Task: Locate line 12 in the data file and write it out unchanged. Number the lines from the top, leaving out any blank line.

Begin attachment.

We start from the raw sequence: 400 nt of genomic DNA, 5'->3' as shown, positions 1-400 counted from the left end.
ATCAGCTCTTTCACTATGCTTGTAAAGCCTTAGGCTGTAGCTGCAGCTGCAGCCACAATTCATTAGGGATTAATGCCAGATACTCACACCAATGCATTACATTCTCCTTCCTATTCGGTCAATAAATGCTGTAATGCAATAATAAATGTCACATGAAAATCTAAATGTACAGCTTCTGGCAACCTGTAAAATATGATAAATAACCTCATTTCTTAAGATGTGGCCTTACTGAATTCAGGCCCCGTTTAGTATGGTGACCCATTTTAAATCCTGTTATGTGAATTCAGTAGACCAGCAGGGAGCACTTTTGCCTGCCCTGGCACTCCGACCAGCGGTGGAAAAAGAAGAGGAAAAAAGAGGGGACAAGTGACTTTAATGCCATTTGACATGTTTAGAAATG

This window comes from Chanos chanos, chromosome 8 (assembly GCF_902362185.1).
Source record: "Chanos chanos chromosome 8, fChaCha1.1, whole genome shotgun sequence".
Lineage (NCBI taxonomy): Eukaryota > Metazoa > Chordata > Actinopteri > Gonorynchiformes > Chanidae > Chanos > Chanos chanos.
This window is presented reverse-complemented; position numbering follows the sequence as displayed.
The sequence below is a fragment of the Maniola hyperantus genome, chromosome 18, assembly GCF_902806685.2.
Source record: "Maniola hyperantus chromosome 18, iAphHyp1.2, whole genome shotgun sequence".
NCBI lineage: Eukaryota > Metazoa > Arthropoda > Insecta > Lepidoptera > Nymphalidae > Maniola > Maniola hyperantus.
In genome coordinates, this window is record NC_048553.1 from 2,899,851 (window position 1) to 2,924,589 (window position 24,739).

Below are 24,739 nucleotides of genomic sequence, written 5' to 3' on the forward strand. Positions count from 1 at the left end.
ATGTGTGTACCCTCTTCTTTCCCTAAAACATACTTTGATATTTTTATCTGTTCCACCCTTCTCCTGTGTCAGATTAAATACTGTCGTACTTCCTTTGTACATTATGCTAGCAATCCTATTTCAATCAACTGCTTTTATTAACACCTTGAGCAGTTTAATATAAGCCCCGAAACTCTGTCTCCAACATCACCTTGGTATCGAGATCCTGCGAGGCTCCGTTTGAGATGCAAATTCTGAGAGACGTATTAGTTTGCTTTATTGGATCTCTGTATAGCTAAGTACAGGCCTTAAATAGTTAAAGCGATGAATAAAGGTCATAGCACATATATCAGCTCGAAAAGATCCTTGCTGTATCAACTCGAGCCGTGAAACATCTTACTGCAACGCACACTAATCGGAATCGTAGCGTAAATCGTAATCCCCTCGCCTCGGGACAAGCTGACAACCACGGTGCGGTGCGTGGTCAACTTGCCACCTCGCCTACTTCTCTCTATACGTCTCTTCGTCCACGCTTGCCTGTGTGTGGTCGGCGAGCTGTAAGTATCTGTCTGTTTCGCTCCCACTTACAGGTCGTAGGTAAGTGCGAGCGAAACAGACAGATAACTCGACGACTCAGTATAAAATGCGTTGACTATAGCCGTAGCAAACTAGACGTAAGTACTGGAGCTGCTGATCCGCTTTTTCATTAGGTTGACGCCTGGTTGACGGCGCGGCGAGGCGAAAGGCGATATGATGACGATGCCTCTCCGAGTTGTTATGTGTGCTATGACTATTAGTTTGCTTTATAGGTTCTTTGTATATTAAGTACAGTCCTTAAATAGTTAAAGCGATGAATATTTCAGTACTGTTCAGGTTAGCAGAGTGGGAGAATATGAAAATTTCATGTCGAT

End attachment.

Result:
ATGTGTGTACCCTCTTCTTTCCCTAAAACATACTTTGATATTTTTATCTGTTCCACCCTTCTCCTGTGTCAGATTAAATACTGTCGTACTTCCTTTGTACATTATGCTAGCAATCCTATTTCAATCAACTGCTTTTATTAACACCTTGAGCAGTTTAATATAAGCCCCGAAACTCTGTCTCCAACATCACCTTGGTATCGAGATCCTGCGAGGCTCCGTTTGAGATGCAAATTCTGAGAGACGTATTAGTTTGCTTTATTGGATCTCTGTATAGCTAAGTACAGGCCTTAAATAGTTAAAGCGATGAATAAAGGTCATAGCACATATATCAGCTCGAAAAGATCCTTGCTGTATCAACTCGAGCCGTGAAACATCTTACTGCAACGCACACTAATCGGAATCGTAGCGTAAATCGTAATCCCCTCGCCTCGGGACAAGCTGACAACCACGGTGCGGTGCGTGGTCAACTTGCCACCTCGCCTACTTCTCTCTATACGTCTCTTCGTCCACGCTTGCCTGTGTGTGGTCGGCGAGCTGTAAGTATCTGTCTGTTTCGCTCCCACTTACAGGTCGTAGGTAAGTGCGAGCGAAACAGACAGATAACTCGACGACTCAGTATAAAATGCGTTGACTATAGCCGTAGCAAACTAGACGTAAGTACTGGAGCTGCTGATCCGCTTTTTCATTAGGTTGACGCCTGGTTGACGGCGCGGCGAGGCGAAAGGCGATATGATGACGATGCCTCTCCGAGTTGTTATGTGTGCTATGACTATTAGTTTGCTTTATAGGTTCTTTGTATATTAAGTACAGTCCTTAAATAGTTAAAGCGATGAATATTTCAGTACTGTTCAGGTTAGCAGAGTGGGAGAATATGAAAATTTCATGTCGAT